Appellants point out that every circuit opinion to address the linkage argument has used it to reject judicial vote dilution claims. Mallory v. Ohio, 173 F.3d 377 (6th Cir. 1999); Milwaukee Branch of the NAACP v. Thompson, 116 F.3d 1194 (7th Cir. 1997); Southern Christian Leadership Conf., Inc. v. Sessions, 56 F.3d 1281 (11th Cir. 1995) (en banc); Cousin v. McWherter, 46 F.3d 568 (6th Cir. 1995); Nipper v. Smith, 39 F.3d 1494 (11th Cir. 1994) (en banc). While this history subsequent to Houston Lawyers' does not conclusively prove the potency of the linkage argument, the uniformity of the precedents should cause the district court to evaluate it with much greater care.


"It has long been established that res judicata is no defense where, between the first and second suits, there has been an intervening change in the law, or modification of significant facts creating new legal conditions." Jackson v. DeSoto Parish Sch. Bd., 585 F.2d 726, 729 (5th Cir. 1978).


Since 1868, the Louisiana Constitution has consistently required election of judges by the qualified voters in their respective districts. See e.g., Const. of State of Louisiana 1974, Art. 5, § 22(A), Art. 14, § 16. The trial court previously acknowledged that Louisisna's "constitutional and statutory policies demonstrate a strong preference for the election of judicial officers by majority vote." Clark, 777 F.Supp. at 466.


The state cannot rely on the need to obtain Section 5 preclearance as a compelling state interest, since DOJ's policies in the early 1990's, which were apparently followed in this case, have been held to exceed its Section 5 authority. Section 5 preclearance does not, by itself, guarantee that the legislation comports with constitutional requirements: "Indeed, the Voting Rights Act and our case law make clear that a reapportionment plan that satisfies § 5 still may be enjoined as unconstitutional." Shaw I, 509 U.S. at 654, 113 S.Ct. at 2831; see also Miller, 515 U.S. at 922, 115 S.Ct. at 2491 ("We do not accept the contentions that the State has a compelling interest in complying with whatever preclearance mandates the Justice Department issues."). Moreover, the Court has held that a proposed voting change may not be denied preclearance just because it violates Section 2. Reno v. Bossier Par. Sch. Bd., (Bossier I), 520 U.S. 471, 486-87, 117 S.Ct. 1491 (1997). The second Supreme Court case involving Bossier Parish held that a discriminatory but nonretrogressive purpose is insufficient to deny preclearance. Reno v. Bossier Parish Sch. Bd., (Bossier II), 528 U.S. 866, 120 S.Ct. 866 (2000). Finally, Section 5 may not be used as a vehicle to require maximization of majority-minority districts apart from the nonretrogression principle in the statute. "[T]he purpose of § 5 has always been to insure that no voting-procedure changes would be made that would lead to a retrogression in the position of racial minorities with respect to their effective exercise of the electoral franchise." Beer v. United States, 425 U.S. 130, 141, 96 S.Ct. 1357, 1363 (1976). As Bush makes clear, "[n]onretrogression is not a license for the State to do whatever it deems necessary to ensure continued legal success; it merely mandates that the minority's opportunity to elect representatives of its choice not be diminished, directly or indirectly, by the State's actions." 517 U.S. at 982-83, 116 S.Ct. at 1963.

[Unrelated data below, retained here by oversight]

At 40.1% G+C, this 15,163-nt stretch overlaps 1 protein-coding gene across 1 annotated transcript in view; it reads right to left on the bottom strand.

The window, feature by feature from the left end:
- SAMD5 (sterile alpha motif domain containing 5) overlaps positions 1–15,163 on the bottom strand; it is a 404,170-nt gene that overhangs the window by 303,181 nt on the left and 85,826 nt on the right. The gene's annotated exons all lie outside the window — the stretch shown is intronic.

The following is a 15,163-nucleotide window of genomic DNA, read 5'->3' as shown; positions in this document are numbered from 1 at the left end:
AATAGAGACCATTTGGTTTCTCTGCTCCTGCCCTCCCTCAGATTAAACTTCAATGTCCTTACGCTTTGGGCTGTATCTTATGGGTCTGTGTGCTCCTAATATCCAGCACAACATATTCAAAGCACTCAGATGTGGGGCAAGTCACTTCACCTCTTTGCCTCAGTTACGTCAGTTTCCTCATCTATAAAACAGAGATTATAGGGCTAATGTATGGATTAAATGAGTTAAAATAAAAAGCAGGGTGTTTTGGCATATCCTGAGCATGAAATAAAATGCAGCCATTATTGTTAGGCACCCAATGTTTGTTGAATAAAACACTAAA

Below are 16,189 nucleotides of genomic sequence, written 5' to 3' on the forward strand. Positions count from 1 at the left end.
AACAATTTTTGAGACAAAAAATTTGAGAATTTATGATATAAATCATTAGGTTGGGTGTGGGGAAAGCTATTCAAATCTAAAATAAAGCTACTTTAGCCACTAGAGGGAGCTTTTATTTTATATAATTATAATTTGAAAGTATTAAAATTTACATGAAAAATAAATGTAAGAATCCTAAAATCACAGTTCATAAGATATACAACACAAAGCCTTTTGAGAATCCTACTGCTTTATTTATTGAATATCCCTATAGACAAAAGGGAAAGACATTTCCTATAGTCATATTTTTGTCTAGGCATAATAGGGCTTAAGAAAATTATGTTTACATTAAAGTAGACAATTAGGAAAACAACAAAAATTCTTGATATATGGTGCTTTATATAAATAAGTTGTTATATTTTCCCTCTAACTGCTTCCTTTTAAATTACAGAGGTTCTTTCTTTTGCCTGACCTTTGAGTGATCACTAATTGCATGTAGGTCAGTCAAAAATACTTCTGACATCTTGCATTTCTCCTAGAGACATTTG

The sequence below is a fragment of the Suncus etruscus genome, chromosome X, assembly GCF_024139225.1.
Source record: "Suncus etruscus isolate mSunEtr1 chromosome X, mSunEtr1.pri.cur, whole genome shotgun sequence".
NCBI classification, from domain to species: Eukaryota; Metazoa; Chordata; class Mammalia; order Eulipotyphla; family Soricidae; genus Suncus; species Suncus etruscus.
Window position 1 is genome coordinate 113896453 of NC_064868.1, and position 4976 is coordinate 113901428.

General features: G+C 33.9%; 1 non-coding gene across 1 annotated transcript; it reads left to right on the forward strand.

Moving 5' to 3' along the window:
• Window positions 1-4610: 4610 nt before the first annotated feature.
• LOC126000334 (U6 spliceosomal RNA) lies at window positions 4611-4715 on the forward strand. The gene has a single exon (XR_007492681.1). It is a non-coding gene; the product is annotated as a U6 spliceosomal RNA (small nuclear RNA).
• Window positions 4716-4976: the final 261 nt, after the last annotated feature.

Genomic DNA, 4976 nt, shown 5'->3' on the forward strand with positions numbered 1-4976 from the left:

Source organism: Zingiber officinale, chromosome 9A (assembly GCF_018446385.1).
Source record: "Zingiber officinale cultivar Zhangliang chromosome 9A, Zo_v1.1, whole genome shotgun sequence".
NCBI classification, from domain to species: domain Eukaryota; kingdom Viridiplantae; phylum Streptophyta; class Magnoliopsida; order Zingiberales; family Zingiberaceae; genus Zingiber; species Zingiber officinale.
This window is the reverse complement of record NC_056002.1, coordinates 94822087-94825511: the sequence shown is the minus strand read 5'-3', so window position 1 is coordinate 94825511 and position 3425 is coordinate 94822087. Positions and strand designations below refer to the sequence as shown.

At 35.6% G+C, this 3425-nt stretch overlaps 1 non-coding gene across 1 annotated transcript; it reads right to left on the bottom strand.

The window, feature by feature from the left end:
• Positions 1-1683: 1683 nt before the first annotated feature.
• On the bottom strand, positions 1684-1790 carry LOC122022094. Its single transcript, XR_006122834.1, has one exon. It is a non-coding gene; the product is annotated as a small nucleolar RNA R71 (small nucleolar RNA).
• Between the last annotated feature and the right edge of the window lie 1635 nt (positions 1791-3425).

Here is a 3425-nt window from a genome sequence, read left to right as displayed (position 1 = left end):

See Rice v. Cayetano, 528 U.S. 495, 120 S.Ct. 1044, 1060 (2000)(quoting Gomillion, 364 U.S. at 345, 81 S.Ct. at 129): "[s]tate authority over the boundaries of political subdivisions, 'extensive though it is, is met and overcome by the Fifteenth Amendment to the Constitution.'" .